"This is how to plant in the summer," by the Whistling Gardener

The one single trick to being successful this time of year is to plant properly into well-prepared soil and “water-in” plants correctly.
Steve Smith is owner of Sunnyside Nursery in Marysville. Photo credit: Sunnyside Nursery.

This weekly column is being reproduced with the permission of Steve Smith, The Whistling Gardener, and owner of Sunnyside Nursery in Marysville.

Now that the summer weather has arrived it never fails that someone will ask the perennial question: “Can I still plant now or should I wait until the fall?

For the record, as a landscape contractor in the Sacramento valley where it was routinely 85-105 degrees, I planted all summer long and never lost a single plant. You can have the same success rate by following my directions below.

The one single trick to being successful this time of year is to plant properly into well-prepared soil and “water-in” plants correctly. This “watering-in” step is where most home owners screw up. You have got to water deeply and thoroughly when you first plant. Surrounding a new plant with dry soil is the absolute kiss of death.

Here is how to avoid failure.

Dig your hole just as deep as the root ball and twice as wide. Work some compost and organic fertilizer into the soil you have removed from the hole and have it ready to return to the hole.

If the soil is bone dry then fill the hole with water and let it soak into the surrounding soil first (this might take several hours so be patient).

Place your plant in the hole and check to make sure the top of the root ball is level with the existing grade of the landscape. (You may need to rough up the root ball or remove part of the burlap at this time).

Replace half of the soil and firm it up by stepping on it with your feet if it is a big hole or with your hands if it is a small hole. 

Now add several gallons of water to the hole and let it soak in (less if it is just a one gallon or smaller plant).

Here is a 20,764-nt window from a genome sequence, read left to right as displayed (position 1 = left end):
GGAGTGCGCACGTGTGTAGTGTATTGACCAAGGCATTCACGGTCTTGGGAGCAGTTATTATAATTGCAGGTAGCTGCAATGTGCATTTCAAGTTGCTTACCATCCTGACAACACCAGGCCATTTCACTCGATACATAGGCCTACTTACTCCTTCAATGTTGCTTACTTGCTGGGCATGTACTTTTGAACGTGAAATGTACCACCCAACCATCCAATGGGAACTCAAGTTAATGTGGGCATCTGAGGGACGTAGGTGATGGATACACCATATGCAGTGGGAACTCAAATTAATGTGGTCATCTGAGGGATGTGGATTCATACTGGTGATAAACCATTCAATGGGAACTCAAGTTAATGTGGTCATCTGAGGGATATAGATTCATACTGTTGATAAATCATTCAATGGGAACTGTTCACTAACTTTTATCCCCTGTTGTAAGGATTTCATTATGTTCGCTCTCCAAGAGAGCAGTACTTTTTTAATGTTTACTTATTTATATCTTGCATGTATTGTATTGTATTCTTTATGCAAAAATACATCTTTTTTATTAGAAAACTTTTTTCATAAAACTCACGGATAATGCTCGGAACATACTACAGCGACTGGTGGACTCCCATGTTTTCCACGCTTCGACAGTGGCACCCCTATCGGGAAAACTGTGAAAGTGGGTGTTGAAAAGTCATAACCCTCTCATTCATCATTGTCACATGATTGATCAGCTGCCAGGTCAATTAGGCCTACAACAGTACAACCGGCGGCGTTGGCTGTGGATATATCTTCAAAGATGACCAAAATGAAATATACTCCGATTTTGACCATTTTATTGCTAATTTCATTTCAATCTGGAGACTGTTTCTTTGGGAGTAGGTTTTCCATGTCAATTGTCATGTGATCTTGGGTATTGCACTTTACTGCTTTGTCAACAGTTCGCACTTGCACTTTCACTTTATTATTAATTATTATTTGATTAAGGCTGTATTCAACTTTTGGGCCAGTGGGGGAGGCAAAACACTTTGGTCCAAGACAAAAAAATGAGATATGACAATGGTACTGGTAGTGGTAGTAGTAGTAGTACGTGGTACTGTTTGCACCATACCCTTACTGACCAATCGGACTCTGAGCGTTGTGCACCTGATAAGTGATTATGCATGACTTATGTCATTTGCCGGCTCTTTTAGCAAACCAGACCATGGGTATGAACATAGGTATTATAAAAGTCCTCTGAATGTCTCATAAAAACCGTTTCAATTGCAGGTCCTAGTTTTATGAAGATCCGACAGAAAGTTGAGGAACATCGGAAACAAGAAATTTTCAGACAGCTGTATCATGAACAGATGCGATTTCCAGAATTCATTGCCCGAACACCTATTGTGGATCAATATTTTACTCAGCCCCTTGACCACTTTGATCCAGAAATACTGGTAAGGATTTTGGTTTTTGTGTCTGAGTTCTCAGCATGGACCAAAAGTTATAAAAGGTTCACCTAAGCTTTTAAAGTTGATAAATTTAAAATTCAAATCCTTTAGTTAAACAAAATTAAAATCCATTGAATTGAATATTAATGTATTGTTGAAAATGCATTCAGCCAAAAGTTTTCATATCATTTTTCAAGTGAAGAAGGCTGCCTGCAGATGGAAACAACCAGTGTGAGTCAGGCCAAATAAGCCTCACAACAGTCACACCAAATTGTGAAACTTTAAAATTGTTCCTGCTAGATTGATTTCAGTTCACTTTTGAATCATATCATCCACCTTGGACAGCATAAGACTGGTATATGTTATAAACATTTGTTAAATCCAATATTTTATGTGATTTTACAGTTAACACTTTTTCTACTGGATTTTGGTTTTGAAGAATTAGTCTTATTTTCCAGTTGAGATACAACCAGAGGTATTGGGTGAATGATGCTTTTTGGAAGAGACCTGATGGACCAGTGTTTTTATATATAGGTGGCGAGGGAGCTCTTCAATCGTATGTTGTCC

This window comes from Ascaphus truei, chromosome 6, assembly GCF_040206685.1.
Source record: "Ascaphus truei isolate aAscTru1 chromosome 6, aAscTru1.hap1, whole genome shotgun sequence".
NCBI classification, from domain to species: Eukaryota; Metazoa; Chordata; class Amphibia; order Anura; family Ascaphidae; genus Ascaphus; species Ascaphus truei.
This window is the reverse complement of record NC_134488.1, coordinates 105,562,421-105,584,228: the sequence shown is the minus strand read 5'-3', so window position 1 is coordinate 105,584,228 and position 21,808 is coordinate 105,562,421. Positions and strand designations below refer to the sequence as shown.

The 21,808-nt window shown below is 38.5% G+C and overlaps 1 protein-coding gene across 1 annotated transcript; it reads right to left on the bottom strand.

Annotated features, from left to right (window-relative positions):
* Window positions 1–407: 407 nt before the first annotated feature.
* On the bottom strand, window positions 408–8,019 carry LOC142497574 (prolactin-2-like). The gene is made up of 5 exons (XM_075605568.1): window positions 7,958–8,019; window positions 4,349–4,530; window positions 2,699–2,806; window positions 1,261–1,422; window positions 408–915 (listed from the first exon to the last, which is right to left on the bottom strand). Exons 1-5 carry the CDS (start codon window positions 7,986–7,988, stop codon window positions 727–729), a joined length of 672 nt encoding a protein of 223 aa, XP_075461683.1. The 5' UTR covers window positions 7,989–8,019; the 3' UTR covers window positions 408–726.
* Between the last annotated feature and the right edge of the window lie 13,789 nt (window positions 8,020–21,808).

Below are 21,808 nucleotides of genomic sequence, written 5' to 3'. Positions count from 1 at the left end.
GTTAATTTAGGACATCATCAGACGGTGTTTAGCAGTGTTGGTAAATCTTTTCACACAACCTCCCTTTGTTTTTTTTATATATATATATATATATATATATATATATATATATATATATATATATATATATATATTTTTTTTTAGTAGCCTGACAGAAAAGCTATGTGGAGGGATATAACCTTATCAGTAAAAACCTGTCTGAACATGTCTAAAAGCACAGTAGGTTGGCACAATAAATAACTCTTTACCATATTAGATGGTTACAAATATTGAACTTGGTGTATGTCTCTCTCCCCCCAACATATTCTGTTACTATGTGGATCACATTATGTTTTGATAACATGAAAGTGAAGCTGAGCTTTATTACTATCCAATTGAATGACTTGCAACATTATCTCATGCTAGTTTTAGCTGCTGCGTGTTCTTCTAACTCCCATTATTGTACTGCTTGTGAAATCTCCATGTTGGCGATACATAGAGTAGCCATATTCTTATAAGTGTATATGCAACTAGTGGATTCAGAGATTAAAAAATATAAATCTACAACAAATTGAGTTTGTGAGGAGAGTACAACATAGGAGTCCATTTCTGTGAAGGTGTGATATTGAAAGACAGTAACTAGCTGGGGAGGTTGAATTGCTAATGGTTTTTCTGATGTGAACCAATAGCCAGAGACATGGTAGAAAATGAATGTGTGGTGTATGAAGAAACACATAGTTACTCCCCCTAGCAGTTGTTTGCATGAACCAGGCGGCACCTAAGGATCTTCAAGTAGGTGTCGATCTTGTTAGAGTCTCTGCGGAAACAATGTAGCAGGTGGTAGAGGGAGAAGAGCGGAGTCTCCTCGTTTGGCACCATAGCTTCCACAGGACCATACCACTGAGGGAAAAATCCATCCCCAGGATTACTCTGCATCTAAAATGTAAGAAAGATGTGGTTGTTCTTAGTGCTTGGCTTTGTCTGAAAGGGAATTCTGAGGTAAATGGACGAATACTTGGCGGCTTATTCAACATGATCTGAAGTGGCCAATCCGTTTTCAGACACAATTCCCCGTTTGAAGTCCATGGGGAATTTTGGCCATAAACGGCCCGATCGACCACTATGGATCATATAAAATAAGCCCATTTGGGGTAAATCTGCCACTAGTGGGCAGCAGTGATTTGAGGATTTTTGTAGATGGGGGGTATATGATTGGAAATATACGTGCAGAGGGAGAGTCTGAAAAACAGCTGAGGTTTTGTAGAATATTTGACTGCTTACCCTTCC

Again replace the rest of the soil, firm it up like before and make a moat (we call them watering wells) around the plant that you can fill with an inch or two of water. Fill the well once, let it soak in and fill it again and if it soaks in really fast then fill it once more.

The concept here is to saturate the soil surrounding the new root ball so that the plant has enough water to draw from for several days.

When this is done properly you should only have to water once or twice a week and after a month you can remove the watering well, grade out the dirt and finish off with some compost of bark mulch. This process will guarantee you success; I don’t care how hot it gets.

Educational opportunity: Saturday the 20th here at Sunnyside Nursery at 10 am our ever-so-creative greenhouse manager Mary Stole will be sharing with you all her tricks of growing succulents and sedums in all sorts of crazy containers.

This should be lots of fun and give you some wonderful ideas to go home with and play around with.

RSVP is always appreciated.

Also, Saturday is the Evergreen Arboretum and Gardens annual plant sale and garden tour. This is a great opportunity to nab some really cheap plants at the sale at Legion Park and/or enjoy the fruits of someone else’s hard work by going on the garden tour. Sunnyside Nursery has tickets for the tour or you can go to the arboretum’s website for other ticket locations.

Steve Smith is owner of Sunnyside Nursery in Marysville and can be reached online at

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